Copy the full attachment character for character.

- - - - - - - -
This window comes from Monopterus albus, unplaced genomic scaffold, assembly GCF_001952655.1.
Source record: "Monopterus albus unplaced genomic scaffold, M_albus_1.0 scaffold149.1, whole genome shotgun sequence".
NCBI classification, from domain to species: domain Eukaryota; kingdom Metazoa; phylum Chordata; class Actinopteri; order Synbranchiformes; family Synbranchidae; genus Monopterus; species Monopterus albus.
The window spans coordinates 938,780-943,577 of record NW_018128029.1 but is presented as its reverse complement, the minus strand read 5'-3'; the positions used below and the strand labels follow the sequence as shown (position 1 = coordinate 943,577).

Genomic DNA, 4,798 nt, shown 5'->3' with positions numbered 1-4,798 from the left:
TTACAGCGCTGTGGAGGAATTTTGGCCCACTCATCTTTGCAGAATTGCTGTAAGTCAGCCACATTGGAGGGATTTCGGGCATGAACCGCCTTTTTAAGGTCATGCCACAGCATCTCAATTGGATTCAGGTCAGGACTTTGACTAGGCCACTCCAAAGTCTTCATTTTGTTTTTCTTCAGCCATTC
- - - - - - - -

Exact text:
This window comes from Monopterus albus, unplaced genomic scaffold, assembly GCF_001952655.1.
Source record: "Monopterus albus unplaced genomic scaffold, M_albus_1.0 scaffold149.1, whole genome shotgun sequence".
NCBI classification, from domain to species: domain Eukaryota; kingdom Metazoa; phylum Chordata; class Actinopteri; order Synbranchiformes; family Synbranchidae; genus Monopterus; species Monopterus albus.
The window spans coordinates 938,780-943,577 of record NW_018128029.1 but is presented as its reverse complement, the minus strand read 5'-3'; the positions used below and the strand labels follow the sequence as shown (position 1 = coordinate 943,577).

Genomic DNA, 4,798 nt, shown 5'->3' with positions numbered 1-4,798 from the left:
TTACAGCGCTGTGGAGGAATTTTGGCCCACTCATCTTTGCAGAATTGCTGTAAGTCAGCCACATTGGAGGGATTTCGGGCATGAACCGCCTTTTTAAGGTCATGCCACAGCATCTCAATTGGATTCAGGTCAGGACTTTGACTAGGCCACTCCAAAGTCTTCATTTTGTTTTTCTTCAGCCATTC